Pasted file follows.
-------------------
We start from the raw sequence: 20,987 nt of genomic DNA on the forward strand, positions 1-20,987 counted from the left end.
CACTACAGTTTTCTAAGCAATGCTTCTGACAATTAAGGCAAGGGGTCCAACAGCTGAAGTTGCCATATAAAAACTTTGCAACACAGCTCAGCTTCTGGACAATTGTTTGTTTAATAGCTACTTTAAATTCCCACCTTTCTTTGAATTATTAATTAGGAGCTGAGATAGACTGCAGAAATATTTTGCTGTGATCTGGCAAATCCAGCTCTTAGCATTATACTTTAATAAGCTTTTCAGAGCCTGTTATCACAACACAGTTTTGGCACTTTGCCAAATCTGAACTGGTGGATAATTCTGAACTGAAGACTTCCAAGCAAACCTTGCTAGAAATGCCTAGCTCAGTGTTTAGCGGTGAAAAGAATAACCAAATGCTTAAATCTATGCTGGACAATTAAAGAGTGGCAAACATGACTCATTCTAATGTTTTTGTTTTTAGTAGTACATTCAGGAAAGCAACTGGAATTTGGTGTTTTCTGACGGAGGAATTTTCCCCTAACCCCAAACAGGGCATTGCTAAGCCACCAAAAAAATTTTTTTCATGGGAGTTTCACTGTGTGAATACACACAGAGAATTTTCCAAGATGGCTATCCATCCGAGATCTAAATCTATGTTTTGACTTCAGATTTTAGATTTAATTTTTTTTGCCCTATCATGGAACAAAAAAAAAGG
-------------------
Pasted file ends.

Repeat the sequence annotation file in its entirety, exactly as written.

We start from the raw sequence: 20,987 nt of genomic DNA on the forward strand, positions 1-20,987 counted from the left end.
CACTACAGTTTTCTAAGCAATGCTTCTGACAATTAAGGCAAGGGGTCCAACAGCTGAAGTTGCCATATAAAAACTTTGCAACACAGCTCAGCTTCTGGACAATTGTTTGTTTAATAGCTACTTTAAATTCCCACCTTTCTTTGAATTATTAATTAGGAGCTGAGATAGACTGCAGAAATATTTTGCTGTGATCTGGCAAATCCAGCTCTTAGCATTATACTTTAATAAGCTTTTCAGAGCCTGTTATCACAACACAGTTTTGGCACTTTGCCAAATCTGAACTGGTGGATAATTCTGAACTGAAGACTTCCAAGCAAACCTTGCTAGAAATGCCTAGCTCAGTGTTTAGCGGTGAAAAGAATAACCAAATGCTTAAATCTATGCTGGACAATTAAAGAGTGGCAAACATGACTCATTCTAATGTTTTTGTTTTTAGTAGTACATTCAGGAAAGCAACTGGAATTTGGTGTTTTCTGACGGAGGAATTTTCCCCTAACCCCAAACAGGGCATTGCTAAGCCACCAAAAAAATTTTTTTCATGGGAGTTTCACTGTGTGAATACACACAGAGAATTTTCCAAGATGGCTATCCATCCGAGATCTAAATCTATGTTTTGACTTCAGATTTTAGATTTAATTTTTTTTGCCCTATCATGGAACAAAAAAAAAGG